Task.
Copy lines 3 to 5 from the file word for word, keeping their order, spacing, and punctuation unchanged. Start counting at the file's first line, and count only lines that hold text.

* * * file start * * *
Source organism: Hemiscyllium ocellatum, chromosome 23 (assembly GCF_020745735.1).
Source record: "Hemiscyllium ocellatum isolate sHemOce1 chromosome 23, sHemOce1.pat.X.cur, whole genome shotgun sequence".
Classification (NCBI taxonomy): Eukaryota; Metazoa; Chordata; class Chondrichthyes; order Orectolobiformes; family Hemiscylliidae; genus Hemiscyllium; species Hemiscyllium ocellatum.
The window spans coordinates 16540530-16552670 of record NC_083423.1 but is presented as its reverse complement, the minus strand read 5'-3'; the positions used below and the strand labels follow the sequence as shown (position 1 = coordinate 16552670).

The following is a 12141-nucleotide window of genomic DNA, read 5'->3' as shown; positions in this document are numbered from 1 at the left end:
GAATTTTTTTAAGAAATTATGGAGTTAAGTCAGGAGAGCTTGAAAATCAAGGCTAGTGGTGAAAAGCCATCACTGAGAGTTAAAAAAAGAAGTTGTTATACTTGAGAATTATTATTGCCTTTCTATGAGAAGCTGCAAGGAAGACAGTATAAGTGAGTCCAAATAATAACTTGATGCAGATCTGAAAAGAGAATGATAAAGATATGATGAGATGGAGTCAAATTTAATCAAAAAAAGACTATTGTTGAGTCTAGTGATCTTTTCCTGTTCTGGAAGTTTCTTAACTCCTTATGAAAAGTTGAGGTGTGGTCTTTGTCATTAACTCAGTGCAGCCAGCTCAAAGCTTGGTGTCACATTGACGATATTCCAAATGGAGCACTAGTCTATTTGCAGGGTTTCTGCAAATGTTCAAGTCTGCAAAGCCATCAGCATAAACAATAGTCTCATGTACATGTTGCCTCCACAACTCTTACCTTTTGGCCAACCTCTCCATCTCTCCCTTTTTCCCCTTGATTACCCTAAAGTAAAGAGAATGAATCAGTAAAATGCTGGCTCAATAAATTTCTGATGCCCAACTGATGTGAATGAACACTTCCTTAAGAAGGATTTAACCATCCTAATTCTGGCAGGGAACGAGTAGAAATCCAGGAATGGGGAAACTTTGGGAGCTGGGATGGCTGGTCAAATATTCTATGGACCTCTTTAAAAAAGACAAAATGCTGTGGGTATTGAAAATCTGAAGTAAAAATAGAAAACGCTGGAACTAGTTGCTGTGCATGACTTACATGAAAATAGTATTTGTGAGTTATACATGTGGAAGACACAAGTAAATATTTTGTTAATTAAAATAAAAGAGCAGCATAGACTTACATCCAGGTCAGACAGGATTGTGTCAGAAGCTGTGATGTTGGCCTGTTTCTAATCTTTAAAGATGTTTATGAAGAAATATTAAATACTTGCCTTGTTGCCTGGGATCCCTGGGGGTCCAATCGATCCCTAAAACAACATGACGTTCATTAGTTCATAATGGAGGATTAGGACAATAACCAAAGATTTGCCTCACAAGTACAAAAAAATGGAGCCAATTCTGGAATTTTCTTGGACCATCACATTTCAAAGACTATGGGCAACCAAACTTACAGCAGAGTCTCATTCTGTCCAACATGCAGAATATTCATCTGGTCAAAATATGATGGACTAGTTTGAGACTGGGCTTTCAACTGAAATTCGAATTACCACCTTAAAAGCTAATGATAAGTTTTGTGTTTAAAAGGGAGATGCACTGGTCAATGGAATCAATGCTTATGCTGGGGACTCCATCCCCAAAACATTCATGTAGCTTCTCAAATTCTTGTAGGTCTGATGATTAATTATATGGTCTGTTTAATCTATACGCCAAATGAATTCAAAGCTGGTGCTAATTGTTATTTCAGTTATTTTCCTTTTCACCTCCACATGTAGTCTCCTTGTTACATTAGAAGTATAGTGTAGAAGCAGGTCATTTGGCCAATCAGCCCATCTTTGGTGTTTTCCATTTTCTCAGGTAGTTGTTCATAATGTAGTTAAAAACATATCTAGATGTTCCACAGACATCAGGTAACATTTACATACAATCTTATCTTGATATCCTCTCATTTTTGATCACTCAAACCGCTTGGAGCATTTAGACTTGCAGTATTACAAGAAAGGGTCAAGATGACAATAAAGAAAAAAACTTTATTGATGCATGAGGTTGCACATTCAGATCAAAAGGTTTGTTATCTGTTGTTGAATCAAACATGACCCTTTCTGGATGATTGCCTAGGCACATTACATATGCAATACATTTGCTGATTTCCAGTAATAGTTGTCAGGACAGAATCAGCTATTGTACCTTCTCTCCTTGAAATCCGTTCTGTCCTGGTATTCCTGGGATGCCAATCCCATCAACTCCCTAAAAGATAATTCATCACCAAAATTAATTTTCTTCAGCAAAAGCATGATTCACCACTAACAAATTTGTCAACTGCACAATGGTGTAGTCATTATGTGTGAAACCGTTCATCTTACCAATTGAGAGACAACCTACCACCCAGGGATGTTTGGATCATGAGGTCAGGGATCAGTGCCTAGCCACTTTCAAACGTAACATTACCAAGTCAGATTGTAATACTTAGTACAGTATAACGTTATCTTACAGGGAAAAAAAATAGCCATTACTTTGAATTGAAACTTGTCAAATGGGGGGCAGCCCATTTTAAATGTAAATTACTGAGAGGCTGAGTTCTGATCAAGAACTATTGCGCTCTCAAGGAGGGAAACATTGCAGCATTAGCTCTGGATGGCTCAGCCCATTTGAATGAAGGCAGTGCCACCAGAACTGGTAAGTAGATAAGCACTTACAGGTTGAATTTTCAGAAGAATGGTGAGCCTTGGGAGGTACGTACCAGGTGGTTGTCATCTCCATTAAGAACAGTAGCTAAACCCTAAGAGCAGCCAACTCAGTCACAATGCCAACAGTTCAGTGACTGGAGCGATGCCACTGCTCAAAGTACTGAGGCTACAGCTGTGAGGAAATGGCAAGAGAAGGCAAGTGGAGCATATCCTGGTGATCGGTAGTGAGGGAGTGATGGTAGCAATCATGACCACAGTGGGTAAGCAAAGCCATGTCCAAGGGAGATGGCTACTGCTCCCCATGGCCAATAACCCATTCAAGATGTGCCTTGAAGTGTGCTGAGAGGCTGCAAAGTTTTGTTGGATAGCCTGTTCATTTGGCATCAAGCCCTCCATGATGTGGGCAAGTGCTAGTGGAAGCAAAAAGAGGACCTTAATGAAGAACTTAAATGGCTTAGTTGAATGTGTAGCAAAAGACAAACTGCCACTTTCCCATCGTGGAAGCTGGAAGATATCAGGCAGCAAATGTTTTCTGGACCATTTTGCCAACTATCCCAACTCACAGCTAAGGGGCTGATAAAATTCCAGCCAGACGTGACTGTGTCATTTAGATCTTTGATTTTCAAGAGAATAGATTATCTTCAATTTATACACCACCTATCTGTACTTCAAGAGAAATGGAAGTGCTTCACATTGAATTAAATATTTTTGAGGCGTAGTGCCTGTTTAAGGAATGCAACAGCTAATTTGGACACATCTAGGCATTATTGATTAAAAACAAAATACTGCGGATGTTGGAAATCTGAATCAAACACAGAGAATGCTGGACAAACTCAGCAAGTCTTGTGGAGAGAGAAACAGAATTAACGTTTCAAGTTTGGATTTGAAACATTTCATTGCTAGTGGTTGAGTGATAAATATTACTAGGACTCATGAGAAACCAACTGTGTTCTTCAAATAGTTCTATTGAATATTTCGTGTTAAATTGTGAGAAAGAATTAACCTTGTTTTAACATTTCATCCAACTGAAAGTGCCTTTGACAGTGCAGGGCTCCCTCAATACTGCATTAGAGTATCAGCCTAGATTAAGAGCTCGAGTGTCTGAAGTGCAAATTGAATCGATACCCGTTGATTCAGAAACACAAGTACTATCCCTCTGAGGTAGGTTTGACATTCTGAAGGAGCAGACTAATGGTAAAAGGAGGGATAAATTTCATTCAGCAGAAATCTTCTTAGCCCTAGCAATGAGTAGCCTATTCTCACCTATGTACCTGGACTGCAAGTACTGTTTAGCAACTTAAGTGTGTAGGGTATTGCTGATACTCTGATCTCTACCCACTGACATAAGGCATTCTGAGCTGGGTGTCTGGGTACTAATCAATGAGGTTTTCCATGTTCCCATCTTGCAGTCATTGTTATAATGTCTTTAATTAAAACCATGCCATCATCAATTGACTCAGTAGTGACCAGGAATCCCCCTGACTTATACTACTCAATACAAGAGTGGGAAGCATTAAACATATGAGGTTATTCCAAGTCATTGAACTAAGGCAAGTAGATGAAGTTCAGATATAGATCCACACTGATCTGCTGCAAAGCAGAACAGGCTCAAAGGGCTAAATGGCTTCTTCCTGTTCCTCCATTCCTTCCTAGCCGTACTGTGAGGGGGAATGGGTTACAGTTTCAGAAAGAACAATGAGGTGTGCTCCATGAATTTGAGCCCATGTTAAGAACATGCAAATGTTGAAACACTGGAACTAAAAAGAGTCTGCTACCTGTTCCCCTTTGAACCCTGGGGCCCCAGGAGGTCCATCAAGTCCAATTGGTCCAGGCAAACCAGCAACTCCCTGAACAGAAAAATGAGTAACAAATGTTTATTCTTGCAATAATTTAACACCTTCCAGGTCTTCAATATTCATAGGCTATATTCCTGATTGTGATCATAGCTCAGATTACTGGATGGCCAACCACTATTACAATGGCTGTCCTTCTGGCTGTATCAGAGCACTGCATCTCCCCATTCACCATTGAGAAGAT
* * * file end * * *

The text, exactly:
Classification (NCBI taxonomy): Eukaryota; Metazoa; Chordata; class Chondrichthyes; order Orectolobiformes; family Hemiscylliidae; genus Hemiscyllium; species Hemiscyllium ocellatum.
The window spans coordinates 16540530-16552670 of record NC_083423.1 but is presented as its reverse complement, the minus strand read 5'-3'; the positions used below and the strand labels follow the sequence as shown (position 1 = coordinate 16552670).

The following is a 12141-nucleotide window of genomic DNA, read 5'->3' as shown; positions in this document are numbered from 1 at the left end: